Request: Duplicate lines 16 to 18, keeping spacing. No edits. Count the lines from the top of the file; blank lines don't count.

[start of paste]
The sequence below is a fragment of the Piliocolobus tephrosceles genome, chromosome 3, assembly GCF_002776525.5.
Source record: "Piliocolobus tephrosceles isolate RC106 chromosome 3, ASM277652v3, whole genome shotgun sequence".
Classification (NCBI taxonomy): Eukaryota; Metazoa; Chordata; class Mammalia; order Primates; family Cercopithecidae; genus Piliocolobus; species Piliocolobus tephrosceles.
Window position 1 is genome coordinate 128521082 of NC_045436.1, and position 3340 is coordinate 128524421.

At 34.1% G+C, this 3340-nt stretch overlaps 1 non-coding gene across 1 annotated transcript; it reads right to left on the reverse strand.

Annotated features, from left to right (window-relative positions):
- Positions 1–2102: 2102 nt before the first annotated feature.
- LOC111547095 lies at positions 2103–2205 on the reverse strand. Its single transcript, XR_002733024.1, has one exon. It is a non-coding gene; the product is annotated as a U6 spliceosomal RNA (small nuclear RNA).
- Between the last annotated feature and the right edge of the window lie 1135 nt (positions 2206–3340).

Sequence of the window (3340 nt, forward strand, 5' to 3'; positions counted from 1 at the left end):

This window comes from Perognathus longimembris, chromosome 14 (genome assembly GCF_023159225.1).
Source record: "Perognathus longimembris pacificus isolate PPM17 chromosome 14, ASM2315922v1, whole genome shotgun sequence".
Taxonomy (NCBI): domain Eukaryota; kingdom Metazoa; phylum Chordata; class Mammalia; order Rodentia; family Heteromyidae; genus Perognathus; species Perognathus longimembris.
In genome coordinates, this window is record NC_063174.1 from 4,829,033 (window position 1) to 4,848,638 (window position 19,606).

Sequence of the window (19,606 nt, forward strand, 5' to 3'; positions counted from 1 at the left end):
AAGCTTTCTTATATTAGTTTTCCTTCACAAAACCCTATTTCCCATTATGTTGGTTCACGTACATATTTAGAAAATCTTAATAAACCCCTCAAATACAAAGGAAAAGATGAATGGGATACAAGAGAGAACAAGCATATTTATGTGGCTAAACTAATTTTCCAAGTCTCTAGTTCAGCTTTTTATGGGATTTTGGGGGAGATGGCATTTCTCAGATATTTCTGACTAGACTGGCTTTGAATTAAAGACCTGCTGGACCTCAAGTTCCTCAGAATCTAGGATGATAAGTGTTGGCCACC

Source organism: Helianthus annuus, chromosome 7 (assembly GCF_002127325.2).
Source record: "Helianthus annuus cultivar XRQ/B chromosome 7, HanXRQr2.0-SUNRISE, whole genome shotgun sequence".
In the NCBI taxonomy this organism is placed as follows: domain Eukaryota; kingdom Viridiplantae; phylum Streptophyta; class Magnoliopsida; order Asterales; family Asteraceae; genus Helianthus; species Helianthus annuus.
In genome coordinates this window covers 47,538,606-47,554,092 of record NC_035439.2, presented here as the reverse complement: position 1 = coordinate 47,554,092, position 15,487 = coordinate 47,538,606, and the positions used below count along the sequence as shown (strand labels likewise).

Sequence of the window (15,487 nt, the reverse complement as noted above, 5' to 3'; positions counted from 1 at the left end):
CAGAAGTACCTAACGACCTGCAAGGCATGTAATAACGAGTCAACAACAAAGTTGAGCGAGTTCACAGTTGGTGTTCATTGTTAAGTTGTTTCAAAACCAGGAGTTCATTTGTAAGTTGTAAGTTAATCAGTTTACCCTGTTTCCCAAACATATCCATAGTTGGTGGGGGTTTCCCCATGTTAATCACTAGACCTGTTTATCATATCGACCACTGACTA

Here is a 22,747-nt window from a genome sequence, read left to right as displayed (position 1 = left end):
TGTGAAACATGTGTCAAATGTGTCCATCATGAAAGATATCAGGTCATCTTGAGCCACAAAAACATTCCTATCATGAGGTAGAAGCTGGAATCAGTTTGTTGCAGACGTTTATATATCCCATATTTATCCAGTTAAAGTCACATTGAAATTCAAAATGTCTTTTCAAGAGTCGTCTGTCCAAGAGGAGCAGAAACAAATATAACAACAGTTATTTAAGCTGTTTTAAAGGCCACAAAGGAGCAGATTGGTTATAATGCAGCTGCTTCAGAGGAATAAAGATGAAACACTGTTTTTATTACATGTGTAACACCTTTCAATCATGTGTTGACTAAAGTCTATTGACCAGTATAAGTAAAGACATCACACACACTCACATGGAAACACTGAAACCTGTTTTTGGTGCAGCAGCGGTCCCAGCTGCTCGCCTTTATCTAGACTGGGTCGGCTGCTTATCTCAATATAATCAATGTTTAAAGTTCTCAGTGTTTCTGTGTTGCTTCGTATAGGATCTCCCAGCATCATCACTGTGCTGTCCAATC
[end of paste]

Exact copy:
AAGCTTTCTTATATTAGTTTTCCTTCACAAAACCCTATTTCCCATTATGTTGGTTCACGTACATATTTAGAAAATCTTAATAAACCCCTCAAATACAAAGGAAAAGATGAATGGGATACAAGAGAGAACAAGCATATTTATGTGGCTAAACTAATTTTCCAAGTCTCTAGTTCAGCTTTTTATGGGATTTTGGGGGAGATGGCATTTCTCAGATATTTCTGACTAGACTGGCTTTGAATTAAAGACCTGCTGGACCTCAAGTTCCTCAGAATCTAGGATGATAAGTGTTGGCCACC

Source organism: Helianthus annuus, chromosome 7 (assembly GCF_002127325.2).
Source record: "Helianthus annuus cultivar XRQ/B chromosome 7, HanXRQr2.0-SUNRISE, whole genome shotgun sequence".